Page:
Why is the opioid epidemic a problem?

First of all, opioids have become almost irreplaceable in modern anesthesiology. But, since the epidemic of opioid addictions, doctors have had to replace good and effective opioids with some other, less effective substances. It’s forbidden to give a former addict even a small dose of opioids since it can trigger relapse and other complications (which collides with the ”primum non nocere,” or ”first, do no harm” principle in medicine). This leaves the major issues in anesthesiology up for improvisation with some less effective pain-killing substances, which is not good.

Second, addiction to opioids is one of the hardest psycho-physical drug addictions. Experts at the drug rehab Huntington WV team suggest that withdrawal symptoms from both natural and synthetic opioids are one of the worst to deal with. Prescription drugs bind to the same receptors as heroin, for example, and they work by the same mechanism to cause dependency.

The difference in the structure of opiates and opioids dictates the difference in effects

As you know, not all opiates and opioids have as bad of a name as heroin, even though they have a quite similar way of causing dependency. Each of them has a different molecular structure. The key molecule we compare all the others to is morphine because it has the main components that are responsible for binding to opioid receptors in the brain and because all the other molecules from the family have the same binding components.

Receptors play a major role

There are three types of opioid receptors that we’ve discovered so far. They are all similar, but they all have slightly different conformations that make a huge difference in the effect different opioids and opiates make when binding to them. For example, both opioids and opiates classify into three pharmacological groups according to their interaction with the receptors. This classification is way more important for us dealing with substance abuse treatment in WV than the historical distinction between opiates and opioids. All the substances from the family of opioids can be divided as:

  • agonists—substances that bind and activate the receptor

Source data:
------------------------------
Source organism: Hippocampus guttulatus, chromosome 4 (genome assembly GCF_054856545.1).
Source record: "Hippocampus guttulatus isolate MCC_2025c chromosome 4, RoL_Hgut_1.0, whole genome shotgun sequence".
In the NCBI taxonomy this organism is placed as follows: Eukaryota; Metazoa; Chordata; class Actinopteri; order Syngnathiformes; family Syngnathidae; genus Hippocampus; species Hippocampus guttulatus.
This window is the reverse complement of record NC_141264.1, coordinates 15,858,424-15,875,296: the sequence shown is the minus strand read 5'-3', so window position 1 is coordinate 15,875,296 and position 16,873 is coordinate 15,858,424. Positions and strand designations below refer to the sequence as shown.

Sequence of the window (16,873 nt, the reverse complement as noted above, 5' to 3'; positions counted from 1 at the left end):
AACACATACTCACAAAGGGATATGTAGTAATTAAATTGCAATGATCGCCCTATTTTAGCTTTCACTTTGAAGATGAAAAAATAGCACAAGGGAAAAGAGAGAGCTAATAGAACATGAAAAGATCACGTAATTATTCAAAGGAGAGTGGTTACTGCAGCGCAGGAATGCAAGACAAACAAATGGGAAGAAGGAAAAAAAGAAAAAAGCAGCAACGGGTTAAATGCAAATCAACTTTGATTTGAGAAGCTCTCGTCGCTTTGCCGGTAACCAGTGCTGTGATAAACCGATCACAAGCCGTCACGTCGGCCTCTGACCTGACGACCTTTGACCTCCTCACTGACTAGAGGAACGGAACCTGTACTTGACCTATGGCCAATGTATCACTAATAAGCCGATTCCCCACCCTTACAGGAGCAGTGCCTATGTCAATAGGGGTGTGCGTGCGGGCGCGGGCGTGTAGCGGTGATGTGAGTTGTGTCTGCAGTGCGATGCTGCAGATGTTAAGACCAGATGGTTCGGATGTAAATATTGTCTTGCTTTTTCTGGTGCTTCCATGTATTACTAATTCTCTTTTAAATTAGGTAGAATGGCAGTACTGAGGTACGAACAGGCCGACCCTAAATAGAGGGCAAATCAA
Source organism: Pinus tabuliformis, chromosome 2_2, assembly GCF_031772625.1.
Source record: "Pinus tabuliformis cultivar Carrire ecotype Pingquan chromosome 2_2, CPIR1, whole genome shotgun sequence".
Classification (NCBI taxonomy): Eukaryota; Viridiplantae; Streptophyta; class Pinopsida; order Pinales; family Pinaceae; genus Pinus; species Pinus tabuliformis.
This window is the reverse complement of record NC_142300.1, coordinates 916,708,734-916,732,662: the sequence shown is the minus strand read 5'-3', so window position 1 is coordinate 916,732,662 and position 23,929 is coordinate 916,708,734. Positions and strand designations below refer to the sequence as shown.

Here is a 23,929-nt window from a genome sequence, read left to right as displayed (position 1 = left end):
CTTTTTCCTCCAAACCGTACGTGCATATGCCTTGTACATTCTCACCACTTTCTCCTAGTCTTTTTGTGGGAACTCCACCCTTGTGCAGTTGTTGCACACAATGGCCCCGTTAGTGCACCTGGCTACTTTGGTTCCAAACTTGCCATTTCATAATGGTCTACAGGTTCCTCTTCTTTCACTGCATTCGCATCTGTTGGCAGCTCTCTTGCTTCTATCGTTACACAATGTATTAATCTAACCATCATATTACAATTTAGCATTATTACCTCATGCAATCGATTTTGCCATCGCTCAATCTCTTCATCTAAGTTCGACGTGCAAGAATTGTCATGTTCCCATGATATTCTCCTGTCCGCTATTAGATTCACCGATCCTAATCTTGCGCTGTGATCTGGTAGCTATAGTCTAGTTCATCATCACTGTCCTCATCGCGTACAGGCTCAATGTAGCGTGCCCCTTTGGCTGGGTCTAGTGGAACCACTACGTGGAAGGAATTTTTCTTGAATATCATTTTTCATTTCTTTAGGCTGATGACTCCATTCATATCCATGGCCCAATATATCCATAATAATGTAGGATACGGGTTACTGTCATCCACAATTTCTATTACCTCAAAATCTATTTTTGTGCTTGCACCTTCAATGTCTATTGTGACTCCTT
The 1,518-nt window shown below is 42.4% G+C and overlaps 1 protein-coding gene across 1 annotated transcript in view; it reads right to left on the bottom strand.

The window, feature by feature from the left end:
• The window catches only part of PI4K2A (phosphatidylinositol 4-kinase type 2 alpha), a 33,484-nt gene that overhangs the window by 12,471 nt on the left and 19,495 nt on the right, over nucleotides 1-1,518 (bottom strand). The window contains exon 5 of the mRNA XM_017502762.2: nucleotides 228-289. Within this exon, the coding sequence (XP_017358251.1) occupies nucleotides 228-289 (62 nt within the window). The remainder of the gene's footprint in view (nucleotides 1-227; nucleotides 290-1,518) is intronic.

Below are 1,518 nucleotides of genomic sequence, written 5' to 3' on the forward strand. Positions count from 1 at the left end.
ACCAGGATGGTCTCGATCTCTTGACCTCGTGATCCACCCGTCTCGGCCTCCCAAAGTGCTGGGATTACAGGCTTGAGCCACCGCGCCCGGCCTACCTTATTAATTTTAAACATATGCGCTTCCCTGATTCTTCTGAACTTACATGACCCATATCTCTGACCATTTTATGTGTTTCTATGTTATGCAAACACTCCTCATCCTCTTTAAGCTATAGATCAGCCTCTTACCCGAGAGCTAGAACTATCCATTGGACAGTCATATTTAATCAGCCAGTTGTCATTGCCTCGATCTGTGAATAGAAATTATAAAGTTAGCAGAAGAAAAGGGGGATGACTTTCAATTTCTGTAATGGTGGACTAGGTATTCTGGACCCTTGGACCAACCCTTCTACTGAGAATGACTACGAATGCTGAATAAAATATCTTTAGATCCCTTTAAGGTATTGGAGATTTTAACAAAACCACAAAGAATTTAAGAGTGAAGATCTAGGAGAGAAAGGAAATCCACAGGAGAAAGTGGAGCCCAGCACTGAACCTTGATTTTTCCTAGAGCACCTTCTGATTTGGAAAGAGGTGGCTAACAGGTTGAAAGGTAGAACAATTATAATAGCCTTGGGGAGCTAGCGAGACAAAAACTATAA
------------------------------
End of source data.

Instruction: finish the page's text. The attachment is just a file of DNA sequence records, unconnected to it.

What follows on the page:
• partial agonists— substances that bind to the receptor but activate it in an extremely low manner (so low that they actually cause the opposite effect since they are taking the spot for the true agonists)
  • antagonists— substances that bind and block the receptor

The interesting part is that one substance can be an agonist to one type of receptor and an antagonist to the other. This is where the huge pharmacological diversity in effects comes from within this family of substances. This is, in fact, why some opiates, for example, codeine, are so harmless they can be found in cough medicine, while some others, like heroin, cause strong addictions and are considered illegal.

An elderly person coughing
Codeine is an opiate found in cough medicine.

Some opioids can help in the treatment of addiction to other opioid compounds

This diversity in binding to opioid receptors is the reason why some opioids are commonly used in addiction treatment practice when it comes to addiction to other, more potent, and dangerous opioids. Experts from our drug rehab Charleston WV team suggest that it’s inhumane to keep heroin addicts in the treatment facility without proper substitutes.

Their withdrawal syndrome can be so severe they might try to harm themselves. Instead, it’s common practice to give them codeine or methadone to go through it. As these are partial agonists to the opioid receptors, they can ease the ”hunger” of a physically addicted brain, but they don’t harm the patient. Also, the substitutes are easier to reduce in dosage over time. So, this is the most painless way to deal with physical symptoms and prepare the patient for stages of individual therapy for addiction and the psychological part of the process.

Some opioids can be an antidote

The difference between groups of opiates and opioids is most obvious when it comes to the substances that counterpart one another. In the case of heroin poisoning, we give naloxone or naltrexone to the patient as an antidote. Heroin is an extremely potent opiate that can cause extreme respiratory and cardiovascular inhibition when it binds to its receptors, which is lethal to the consumer.

On the other hand, naloxone and naltrexone are synthetic opioids that bind in a completely different way. And, due to their antagonistic properties, they are able to successfully counterpart the harmful and deadly effects of their opiate cousin.